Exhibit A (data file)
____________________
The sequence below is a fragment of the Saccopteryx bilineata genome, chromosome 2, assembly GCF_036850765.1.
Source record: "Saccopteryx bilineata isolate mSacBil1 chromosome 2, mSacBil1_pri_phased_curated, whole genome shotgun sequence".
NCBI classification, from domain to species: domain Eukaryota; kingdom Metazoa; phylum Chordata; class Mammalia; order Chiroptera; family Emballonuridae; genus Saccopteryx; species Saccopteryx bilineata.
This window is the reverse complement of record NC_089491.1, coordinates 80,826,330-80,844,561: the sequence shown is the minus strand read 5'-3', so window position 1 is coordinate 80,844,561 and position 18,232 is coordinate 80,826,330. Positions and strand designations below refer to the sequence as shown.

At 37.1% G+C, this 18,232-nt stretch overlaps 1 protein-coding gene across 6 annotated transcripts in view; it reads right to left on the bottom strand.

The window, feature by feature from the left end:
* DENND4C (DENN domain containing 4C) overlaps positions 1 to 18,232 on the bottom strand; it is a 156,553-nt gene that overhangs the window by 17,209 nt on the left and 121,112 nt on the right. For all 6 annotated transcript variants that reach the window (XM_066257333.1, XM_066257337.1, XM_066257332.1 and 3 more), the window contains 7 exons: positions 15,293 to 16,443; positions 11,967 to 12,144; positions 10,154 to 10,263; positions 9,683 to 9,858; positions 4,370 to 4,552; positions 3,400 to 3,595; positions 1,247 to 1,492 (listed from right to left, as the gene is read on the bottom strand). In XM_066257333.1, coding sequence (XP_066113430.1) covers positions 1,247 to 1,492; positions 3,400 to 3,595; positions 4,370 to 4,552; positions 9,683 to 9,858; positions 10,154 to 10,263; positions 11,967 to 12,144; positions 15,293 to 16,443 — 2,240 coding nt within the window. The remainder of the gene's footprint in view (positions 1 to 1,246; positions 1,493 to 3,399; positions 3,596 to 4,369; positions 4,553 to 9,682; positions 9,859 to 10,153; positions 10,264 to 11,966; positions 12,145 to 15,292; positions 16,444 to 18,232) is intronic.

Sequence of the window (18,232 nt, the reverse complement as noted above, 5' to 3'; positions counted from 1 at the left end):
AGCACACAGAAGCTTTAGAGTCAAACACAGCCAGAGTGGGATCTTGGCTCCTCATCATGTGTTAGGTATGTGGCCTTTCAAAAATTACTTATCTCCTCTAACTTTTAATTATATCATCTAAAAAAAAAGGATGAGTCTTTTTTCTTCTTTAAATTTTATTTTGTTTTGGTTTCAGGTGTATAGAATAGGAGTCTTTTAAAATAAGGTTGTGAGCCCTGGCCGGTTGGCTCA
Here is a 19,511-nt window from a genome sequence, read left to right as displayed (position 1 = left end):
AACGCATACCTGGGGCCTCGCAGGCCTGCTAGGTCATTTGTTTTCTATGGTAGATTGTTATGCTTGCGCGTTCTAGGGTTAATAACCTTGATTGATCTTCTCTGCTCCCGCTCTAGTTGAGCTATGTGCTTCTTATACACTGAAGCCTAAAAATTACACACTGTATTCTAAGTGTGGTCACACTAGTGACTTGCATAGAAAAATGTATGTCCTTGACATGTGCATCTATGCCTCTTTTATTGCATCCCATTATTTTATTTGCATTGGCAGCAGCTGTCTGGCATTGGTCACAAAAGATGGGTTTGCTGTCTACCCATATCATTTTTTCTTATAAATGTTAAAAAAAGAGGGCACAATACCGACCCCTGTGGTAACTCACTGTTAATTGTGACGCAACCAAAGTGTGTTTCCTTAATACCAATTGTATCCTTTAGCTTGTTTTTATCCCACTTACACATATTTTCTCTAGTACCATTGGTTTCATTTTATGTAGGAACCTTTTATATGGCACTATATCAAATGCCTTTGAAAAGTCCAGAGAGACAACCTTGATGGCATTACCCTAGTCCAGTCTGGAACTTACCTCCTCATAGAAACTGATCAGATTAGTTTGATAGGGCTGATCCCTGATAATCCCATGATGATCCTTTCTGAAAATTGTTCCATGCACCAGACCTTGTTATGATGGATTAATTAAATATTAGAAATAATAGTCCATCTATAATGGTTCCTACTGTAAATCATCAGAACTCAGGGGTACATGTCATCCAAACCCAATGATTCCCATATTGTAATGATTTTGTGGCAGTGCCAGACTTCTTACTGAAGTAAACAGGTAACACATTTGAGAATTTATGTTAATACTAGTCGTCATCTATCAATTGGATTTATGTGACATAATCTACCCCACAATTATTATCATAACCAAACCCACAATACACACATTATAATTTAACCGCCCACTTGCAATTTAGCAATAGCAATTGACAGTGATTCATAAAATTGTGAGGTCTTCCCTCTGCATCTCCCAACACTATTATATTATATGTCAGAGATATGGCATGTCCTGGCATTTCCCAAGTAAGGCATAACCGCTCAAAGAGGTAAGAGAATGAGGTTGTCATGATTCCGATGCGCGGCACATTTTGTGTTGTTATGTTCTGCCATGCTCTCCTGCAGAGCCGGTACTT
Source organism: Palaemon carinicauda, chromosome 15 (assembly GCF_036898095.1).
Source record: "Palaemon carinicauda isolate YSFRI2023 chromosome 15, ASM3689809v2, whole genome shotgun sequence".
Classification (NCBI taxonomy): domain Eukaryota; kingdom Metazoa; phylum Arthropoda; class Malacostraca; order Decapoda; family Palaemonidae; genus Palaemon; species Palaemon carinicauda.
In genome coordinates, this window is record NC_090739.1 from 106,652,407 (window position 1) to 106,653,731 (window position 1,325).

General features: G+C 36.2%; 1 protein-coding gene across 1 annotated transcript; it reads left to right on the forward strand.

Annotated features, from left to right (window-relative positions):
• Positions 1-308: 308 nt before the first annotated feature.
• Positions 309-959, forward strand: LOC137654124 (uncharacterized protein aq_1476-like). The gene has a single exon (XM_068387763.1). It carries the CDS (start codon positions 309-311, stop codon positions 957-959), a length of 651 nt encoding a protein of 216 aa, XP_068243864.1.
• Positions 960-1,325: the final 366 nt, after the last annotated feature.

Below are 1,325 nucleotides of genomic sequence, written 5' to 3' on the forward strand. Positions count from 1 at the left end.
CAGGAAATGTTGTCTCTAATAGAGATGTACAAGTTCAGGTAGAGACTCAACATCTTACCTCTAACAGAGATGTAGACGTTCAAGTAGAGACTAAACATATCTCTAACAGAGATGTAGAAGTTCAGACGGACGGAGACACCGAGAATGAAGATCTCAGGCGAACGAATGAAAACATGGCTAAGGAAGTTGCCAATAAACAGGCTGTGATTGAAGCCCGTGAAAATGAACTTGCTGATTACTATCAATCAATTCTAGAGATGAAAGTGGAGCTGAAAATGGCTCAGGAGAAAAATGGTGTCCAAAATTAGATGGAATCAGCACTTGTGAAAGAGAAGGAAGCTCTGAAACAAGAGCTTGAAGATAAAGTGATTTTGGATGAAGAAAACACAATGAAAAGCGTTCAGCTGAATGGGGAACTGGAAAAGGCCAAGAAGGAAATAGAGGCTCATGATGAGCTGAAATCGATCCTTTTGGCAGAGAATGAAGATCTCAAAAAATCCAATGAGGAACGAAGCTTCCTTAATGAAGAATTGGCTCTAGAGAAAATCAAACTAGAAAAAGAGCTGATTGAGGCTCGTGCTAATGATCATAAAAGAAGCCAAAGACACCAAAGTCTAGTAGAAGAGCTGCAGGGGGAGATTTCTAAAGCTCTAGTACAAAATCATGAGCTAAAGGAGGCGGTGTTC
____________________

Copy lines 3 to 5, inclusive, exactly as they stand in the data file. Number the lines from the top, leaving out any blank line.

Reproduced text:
NCBI classification, from domain to species: domain Eukaryota; kingdom Metazoa; phylum Chordata; class Mammalia; order Chiroptera; family Emballonuridae; genus Saccopteryx; species Saccopteryx bilineata.
This window is the reverse complement of record NC_089491.1, coordinates 80,826,330-80,844,561: the sequence shown is the minus strand read 5'-3', so window position 1 is coordinate 80,844,561 and position 18,232 is coordinate 80,826,330. Positions and strand designations below refer to the sequence as shown.

At 37.1% G+C, this 18,232-nt stretch overlaps 1 protein-coding gene across 6 annotated transcripts in view; it reads right to left on the bottom strand.